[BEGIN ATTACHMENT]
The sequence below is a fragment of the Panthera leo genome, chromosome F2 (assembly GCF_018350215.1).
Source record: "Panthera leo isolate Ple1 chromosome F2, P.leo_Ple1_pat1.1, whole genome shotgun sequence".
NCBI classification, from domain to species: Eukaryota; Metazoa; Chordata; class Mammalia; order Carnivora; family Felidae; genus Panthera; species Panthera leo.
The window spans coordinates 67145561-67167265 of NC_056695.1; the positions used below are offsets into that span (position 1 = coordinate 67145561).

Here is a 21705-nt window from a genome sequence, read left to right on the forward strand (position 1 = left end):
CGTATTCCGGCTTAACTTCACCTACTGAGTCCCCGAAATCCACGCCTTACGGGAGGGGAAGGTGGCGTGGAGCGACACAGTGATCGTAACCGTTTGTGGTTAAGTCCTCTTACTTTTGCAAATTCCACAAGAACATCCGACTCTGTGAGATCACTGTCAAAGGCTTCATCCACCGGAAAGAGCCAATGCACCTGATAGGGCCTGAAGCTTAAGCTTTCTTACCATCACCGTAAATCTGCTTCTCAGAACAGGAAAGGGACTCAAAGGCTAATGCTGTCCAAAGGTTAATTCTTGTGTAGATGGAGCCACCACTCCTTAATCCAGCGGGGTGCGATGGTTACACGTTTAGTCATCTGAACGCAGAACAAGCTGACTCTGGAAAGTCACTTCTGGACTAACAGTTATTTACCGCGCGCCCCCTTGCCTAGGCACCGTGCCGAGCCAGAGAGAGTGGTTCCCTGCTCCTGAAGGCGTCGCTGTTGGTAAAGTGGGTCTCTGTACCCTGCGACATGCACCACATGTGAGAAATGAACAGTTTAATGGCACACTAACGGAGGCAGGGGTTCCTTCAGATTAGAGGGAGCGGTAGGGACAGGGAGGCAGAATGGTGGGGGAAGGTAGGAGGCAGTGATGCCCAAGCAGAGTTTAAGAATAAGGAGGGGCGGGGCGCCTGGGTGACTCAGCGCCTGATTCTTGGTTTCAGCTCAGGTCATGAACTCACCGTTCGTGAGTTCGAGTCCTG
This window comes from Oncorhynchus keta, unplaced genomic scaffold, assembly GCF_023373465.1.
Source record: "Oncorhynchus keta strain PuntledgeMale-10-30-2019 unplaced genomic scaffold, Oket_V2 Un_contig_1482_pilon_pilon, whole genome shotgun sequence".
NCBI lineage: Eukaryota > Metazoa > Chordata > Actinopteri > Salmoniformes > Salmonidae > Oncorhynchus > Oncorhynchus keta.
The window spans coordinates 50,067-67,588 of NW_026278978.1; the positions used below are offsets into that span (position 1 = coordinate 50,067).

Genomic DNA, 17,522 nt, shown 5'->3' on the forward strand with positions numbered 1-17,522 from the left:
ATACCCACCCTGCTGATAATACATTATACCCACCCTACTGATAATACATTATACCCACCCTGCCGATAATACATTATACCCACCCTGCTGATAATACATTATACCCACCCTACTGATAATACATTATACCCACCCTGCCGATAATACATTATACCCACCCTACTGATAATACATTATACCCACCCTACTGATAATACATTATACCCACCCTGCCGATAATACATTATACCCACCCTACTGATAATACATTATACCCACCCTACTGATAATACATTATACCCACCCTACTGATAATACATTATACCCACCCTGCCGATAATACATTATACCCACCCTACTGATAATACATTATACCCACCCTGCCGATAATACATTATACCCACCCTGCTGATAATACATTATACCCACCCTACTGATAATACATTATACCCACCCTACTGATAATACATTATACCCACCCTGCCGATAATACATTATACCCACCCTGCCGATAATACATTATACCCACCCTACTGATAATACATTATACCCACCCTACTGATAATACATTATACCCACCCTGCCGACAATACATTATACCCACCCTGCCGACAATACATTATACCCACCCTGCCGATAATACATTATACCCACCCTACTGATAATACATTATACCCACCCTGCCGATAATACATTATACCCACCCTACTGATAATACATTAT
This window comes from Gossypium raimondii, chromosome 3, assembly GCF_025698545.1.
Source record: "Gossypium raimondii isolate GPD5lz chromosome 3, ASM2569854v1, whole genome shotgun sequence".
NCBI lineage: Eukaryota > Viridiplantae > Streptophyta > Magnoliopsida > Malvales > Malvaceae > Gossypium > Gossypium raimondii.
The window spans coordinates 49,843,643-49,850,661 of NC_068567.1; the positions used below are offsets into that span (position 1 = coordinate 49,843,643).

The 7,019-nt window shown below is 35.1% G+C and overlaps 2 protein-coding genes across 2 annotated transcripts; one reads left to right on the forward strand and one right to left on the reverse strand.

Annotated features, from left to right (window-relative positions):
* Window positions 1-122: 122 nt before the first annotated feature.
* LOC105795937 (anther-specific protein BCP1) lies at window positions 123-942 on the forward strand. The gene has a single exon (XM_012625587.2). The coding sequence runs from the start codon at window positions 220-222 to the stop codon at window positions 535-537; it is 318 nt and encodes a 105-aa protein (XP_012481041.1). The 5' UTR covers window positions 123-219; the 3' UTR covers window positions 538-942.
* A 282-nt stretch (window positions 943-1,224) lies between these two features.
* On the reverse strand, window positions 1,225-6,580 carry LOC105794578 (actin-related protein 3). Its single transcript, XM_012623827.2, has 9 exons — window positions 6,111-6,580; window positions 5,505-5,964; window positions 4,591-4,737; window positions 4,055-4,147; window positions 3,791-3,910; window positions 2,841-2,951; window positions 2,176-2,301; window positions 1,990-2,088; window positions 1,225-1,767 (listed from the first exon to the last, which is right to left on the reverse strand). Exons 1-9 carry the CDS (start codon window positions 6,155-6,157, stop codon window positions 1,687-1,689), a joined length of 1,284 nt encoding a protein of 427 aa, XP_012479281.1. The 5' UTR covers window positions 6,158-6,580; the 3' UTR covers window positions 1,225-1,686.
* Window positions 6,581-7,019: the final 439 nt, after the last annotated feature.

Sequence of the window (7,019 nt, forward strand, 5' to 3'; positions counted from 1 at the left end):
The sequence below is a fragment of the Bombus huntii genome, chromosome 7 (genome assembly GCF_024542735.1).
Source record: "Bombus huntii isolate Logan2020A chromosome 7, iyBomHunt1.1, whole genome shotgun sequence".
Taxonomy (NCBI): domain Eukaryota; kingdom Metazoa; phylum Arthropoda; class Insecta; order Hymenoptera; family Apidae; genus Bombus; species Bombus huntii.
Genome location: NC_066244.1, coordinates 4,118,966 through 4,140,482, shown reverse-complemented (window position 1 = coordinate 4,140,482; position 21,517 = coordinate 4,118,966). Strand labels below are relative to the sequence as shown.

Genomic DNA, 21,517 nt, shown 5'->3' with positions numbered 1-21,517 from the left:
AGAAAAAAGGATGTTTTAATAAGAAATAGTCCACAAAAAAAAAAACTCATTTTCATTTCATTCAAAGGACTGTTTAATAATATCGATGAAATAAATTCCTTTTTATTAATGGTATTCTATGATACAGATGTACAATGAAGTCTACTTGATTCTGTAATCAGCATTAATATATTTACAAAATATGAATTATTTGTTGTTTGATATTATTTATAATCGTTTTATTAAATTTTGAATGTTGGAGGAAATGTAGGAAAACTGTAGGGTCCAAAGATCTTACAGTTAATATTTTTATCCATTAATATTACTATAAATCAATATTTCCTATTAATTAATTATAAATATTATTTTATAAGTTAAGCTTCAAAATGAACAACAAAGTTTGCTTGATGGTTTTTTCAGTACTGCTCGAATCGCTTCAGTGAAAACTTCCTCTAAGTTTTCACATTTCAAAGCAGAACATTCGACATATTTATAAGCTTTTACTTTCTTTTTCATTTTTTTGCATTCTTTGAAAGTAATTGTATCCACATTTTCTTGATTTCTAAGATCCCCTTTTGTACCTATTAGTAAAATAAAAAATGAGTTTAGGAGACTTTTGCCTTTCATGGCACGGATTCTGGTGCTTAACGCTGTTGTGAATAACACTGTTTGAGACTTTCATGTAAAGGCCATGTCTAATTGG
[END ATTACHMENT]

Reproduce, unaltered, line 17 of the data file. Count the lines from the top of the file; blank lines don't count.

The 7,019-nt window shown below is 35.1% G+C and overlaps 2 protein-coding genes across 2 annotated transcripts; one reads left to right on the forward strand and one right to left on the reverse strand.